First in Dorset. Now West Yorkshire.
Hi,A lovely photo there. I hope you don't mind me mentioning, you have the latin name right, but the common name is lords and ladies.
Love the contrast of shape and texture!
Tim - thank heavens you mentioned that. What an idiot I am! More haste, less speed. I've changed it. There are various colloquial names (none of which are Hart's Tongue Fern (Asplenium scolopendrium!)for Arum maculatum. 'Lords and Ladies' is a name I've come across in the last few years. Before that, I'd known it as 'Jack in the Pulpit' - a name I still prefer because it fits the berries on a spike stage so well.Hi, Mark and Gaz. It's like a crowd of children. They start roughly the same size but some soon outstrip the others in height. This little plant may not have survived too well once the nettles got going.
No problem. The name I've always known it by is lords and ladies - perhaps it's more commonly known as that Up North!? (I'm originally from the North Lincolnshire area). I like the Jack in the pulpit name and will add that to my blog entry for Arum maculatum :)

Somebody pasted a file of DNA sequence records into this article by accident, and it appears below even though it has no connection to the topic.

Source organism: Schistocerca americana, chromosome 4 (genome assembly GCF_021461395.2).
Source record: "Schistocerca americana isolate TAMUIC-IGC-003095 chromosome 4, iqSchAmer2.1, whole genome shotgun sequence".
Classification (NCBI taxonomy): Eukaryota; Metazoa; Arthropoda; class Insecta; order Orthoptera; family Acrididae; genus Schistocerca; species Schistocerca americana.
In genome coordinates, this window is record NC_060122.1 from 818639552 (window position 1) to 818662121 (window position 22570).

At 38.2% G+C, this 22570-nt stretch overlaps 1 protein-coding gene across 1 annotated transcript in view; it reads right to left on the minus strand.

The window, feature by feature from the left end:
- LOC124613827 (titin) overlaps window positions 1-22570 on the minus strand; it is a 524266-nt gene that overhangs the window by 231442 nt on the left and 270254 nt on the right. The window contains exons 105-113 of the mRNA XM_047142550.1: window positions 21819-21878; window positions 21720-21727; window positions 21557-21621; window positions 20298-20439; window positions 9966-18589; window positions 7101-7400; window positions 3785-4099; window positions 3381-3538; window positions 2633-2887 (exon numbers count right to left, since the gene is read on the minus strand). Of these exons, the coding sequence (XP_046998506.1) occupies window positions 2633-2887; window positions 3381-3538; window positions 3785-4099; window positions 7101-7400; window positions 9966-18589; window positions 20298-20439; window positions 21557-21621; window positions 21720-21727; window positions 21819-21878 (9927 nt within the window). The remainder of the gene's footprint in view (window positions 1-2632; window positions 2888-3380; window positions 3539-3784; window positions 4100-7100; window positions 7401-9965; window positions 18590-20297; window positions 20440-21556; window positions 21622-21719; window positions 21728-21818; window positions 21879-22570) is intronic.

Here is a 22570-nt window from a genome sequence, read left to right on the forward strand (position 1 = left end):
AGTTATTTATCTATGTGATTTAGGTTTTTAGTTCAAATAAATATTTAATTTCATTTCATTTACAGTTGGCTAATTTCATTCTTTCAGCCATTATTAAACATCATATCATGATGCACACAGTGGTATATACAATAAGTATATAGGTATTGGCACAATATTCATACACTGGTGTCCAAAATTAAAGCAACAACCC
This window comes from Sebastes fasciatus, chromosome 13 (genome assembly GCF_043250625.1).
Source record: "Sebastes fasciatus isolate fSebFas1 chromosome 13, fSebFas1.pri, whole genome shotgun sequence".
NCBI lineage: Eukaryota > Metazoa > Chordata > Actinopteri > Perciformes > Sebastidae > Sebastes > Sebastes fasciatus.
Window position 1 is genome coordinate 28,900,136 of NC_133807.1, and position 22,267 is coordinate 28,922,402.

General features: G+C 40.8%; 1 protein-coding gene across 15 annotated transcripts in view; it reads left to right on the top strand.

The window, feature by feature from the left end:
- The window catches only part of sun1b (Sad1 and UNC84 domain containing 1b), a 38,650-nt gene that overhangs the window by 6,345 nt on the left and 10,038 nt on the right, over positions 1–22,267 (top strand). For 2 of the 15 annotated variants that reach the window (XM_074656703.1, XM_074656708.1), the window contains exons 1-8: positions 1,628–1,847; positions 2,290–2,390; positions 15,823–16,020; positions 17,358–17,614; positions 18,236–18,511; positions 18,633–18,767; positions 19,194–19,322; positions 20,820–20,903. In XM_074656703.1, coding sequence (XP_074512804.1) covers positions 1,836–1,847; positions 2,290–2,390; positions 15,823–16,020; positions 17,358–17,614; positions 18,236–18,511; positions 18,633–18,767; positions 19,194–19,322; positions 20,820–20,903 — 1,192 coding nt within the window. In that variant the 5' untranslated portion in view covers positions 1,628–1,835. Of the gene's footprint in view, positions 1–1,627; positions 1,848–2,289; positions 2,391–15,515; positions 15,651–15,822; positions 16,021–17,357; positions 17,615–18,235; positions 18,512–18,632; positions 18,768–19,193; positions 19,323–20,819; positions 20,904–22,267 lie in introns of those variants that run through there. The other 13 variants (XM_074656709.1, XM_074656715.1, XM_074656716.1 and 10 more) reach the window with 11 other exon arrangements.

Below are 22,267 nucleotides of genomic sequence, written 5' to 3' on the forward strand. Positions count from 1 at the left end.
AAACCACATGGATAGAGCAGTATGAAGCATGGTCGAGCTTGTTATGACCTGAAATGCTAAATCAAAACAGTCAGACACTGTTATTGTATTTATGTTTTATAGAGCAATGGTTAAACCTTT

We have a native plant here in USA that we call Jack-in-the-Pulpit. I planted some and they were beginning to take off, then some hired workmen trampled them. I should remember to watch and see if any survive. I was interested to see yours. Ours is Arisaema triphyllum (L.) Jack in the pulpit, Indian jack in the pulpit, Jack-in-the-pulpitAraceae (Arum Family)USDA Native Status: Native to U.S.
The leaves provide a lovely contrast. I have Arums in the garden, gradually creeping through the garden borders now I have given up trying to control them.
This is such a beautiful photo. Thank you so much for sharing.
Beautiful GREEN - Spring is on its way! But am I the only person who still uses the name "cuckoo pint" for the wild Arum?Keep up the good work :)
Post a Comment